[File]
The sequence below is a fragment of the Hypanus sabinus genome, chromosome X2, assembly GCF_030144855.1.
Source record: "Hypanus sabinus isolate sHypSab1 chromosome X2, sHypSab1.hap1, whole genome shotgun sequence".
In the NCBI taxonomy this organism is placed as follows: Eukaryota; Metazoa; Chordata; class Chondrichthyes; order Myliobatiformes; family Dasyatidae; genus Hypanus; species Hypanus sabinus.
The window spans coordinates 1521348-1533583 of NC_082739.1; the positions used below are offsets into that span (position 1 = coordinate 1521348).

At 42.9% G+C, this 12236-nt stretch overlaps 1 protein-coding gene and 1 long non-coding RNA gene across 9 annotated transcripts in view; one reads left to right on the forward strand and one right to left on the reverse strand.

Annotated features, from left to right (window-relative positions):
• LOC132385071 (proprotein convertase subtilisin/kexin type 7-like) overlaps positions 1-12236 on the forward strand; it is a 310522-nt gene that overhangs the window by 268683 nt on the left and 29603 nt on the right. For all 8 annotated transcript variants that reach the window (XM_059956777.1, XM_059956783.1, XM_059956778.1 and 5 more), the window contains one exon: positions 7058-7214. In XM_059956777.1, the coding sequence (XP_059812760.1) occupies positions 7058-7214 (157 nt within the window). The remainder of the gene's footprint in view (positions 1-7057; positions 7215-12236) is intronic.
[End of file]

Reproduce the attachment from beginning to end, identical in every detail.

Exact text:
The sequence below is a fragment of the Hypanus sabinus genome, chromosome X2, assembly GCF_030144855.1.
Source record: "Hypanus sabinus isolate sHypSab1 chromosome X2, sHypSab1.hap1, whole genome shotgun sequence".
In the NCBI taxonomy this organism is placed as follows: Eukaryota; Metazoa; Chordata; class Chondrichthyes; order Myliobatiformes; family Dasyatidae; genus Hypanus; species Hypanus sabinus.
The window spans coordinates 1521348-1533583 of NC_082739.1; the positions used below are offsets into that span (position 1 = coordinate 1521348).

At 42.9% G+C, this 12236-nt stretch overlaps 1 protein-coding gene and 1 long non-coding RNA gene across 9 annotated transcripts in view; one reads left to right on the forward strand and one right to left on the reverse strand.

Annotated features, from left to right (window-relative positions):
• LOC132385071 (proprotein convertase subtilisin/kexin type 7-like) overlaps positions 1-12236 on the forward strand; it is a 310522-nt gene that overhangs the window by 268683 nt on the left and 29603 nt on the right. For all 8 annotated transcript variants that reach the window (XM_059956777.1, XM_059956783.1, XM_059956778.1 and 5 more), the window contains one exon: positions 7058-7214. In XM_059956777.1, the coding sequence (XP_059812760.1) occupies positions 7058-7214 (157 nt within the window). The remainder of the gene's footprint in view (positions 1-7057; positions 7215-12236) is intronic.